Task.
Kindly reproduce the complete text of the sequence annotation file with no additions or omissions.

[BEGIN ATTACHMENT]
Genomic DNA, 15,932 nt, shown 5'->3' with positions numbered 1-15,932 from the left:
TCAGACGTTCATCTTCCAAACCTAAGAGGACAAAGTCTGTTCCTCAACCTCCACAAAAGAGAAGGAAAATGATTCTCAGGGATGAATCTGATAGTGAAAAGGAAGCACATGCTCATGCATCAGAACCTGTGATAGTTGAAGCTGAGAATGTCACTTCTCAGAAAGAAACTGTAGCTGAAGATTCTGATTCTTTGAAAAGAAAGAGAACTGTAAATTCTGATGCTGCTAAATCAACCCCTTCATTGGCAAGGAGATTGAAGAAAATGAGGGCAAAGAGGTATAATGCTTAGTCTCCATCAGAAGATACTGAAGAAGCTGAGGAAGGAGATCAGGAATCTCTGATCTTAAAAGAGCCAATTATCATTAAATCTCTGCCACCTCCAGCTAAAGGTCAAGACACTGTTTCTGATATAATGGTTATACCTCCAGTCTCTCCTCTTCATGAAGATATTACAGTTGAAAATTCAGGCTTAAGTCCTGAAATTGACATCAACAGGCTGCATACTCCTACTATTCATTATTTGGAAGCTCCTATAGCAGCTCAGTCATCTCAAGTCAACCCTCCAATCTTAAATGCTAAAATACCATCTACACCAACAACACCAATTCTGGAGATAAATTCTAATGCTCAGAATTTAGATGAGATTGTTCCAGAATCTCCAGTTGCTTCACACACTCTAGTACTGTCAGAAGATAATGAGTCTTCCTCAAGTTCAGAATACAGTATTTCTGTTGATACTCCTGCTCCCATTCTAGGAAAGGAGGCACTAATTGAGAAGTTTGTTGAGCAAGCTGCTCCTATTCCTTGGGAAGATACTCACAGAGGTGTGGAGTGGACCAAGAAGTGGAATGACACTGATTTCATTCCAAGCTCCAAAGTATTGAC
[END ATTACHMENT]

Genomic DNA, 15,932 nt, shown 5'->3' with positions numbered 1-15,932 from the left:
TCAGACGTTCATCTTCCAAACCTAAGAGGACAAAGTCTGTTCCTCAACCTCCACAAAAGAGAAGGAAAATGATTCTCAGGGATGAATCTGATAGTGAAAAGGAAGCACATGCTCATGCATCAGAACCTGTGATAGTTGAAGCTGAGAATGTCACTTCTCAGAAAGAAACTGTAGCTGAAGATTCTGATTCTTTGAAAAGAAAGAGAACTGTAAATTCTGATGCTGCTAAATCAACCCCTTCATTGGCAAGGAGATTGAAGAAAATGAGGGCAAAGAGGTATAATGCTTAGTCTCCATCAGAAGATACTGAAGAAGCTGAGGAAGGAGATCAGGAATCTCTGATCTTAAAAGAGCCAATTATCATTAAATCTCTGCCACCTCCAGCTAAAGGTCAAGACACTGTTTCTGATATAATGGTTATACCTCCAGTCTCTCCTCTTCATGAAGATATTACAGTTGAAAATTCAGGCTTAAGTCCTGAAATTGACATCAACAGGCTGCATACTCCTACTATTCATTATTTGGAAGCTCCTATAGCAGCTCAGTCATCTCAAGTCAACCCTCCAATCTTAAATGCTAAAATACCATCTACACCAACAACACCAATTCTGGAGATAAATTCTAATGCTCAGAATTTAGATGAGATTGTTCCAGAATCTCCAGTTGCTTCACACACTCTAGTACTGTCAGAAGATAATGAGTCTTCCTCAAGTTCAGAATACAGTATTTCTGTTGATACTCCTGCTCCCATTCTAGGAAAGGAGGCACTAATTGAGAAGTTTGTTGAGCAAGCTGCTCCTATTCCTTGGGAAGATACTCACAGAGGTGTGGAGTGGACCAAGAAGTGGAATGACACTGATTTCATTCCAAGCTCCAAAGTATTGAC